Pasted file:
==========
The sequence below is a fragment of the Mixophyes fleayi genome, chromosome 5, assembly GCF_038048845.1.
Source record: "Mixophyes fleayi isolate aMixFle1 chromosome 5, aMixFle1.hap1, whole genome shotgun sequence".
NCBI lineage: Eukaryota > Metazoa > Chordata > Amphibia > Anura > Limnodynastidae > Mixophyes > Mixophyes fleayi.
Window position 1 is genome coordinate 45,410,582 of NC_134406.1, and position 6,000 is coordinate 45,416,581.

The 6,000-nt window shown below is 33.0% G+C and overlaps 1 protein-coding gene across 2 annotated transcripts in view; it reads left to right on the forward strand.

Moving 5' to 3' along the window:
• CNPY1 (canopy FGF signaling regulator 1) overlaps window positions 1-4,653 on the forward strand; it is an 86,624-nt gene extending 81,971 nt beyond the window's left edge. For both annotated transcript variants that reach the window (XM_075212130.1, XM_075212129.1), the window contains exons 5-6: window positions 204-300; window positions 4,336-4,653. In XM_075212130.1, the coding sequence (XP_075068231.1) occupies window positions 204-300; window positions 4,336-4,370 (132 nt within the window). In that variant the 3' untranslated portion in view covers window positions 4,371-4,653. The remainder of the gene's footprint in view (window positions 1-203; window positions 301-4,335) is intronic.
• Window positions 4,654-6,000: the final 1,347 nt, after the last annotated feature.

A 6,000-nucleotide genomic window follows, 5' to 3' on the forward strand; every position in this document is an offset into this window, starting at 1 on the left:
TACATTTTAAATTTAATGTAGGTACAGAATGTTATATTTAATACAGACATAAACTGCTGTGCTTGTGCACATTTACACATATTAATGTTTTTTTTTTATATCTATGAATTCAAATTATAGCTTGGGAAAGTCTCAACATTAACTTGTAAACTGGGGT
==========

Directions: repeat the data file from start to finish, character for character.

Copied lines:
The sequence below is a fragment of the Mixophyes fleayi genome, chromosome 5, assembly GCF_038048845.1.
Source record: "Mixophyes fleayi isolate aMixFle1 chromosome 5, aMixFle1.hap1, whole genome shotgun sequence".
NCBI lineage: Eukaryota > Metazoa > Chordata > Amphibia > Anura > Limnodynastidae > Mixophyes > Mixophyes fleayi.
Window position 1 is genome coordinate 45,410,582 of NC_134406.1, and position 6,000 is coordinate 45,416,581.

The 6,000-nt window shown below is 33.0% G+C and overlaps 1 protein-coding gene across 2 annotated transcripts in view; it reads left to right on the forward strand.

Moving 5' to 3' along the window:
• CNPY1 (canopy FGF signaling regulator 1) overlaps window positions 1-4,653 on the forward strand; it is an 86,624-nt gene extending 81,971 nt beyond the window's left edge. For both annotated transcript variants that reach the window (XM_075212130.1, XM_075212129.1), the window contains exons 5-6: window positions 204-300; window positions 4,336-4,653. In XM_075212130.1, the coding sequence (XP_075068231.1) occupies window positions 204-300; window positions 4,336-4,370 (132 nt within the window). In that variant the 3' untranslated portion in view covers window positions 4,371-4,653. The remainder of the gene's footprint in view (window positions 1-203; window positions 301-4,335) is intronic.
• Window positions 4,654-6,000: the final 1,347 nt, after the last annotated feature.

A 6,000-nucleotide genomic window follows, 5' to 3' on the forward strand; every position in this document is an offset into this window, starting at 1 on the left:
TACATTTTAAATTTAATGTAGGTACAGAATGTTATATTTAATACAGACATAAACTGCTGTGCTTGTGCACATTTACACATATTAATGTTTTTTTTTTATATCTATGAATTCAAATTATAGCTTGGGAAAGTCTCAACATTAACTTGTAAACTGGGGT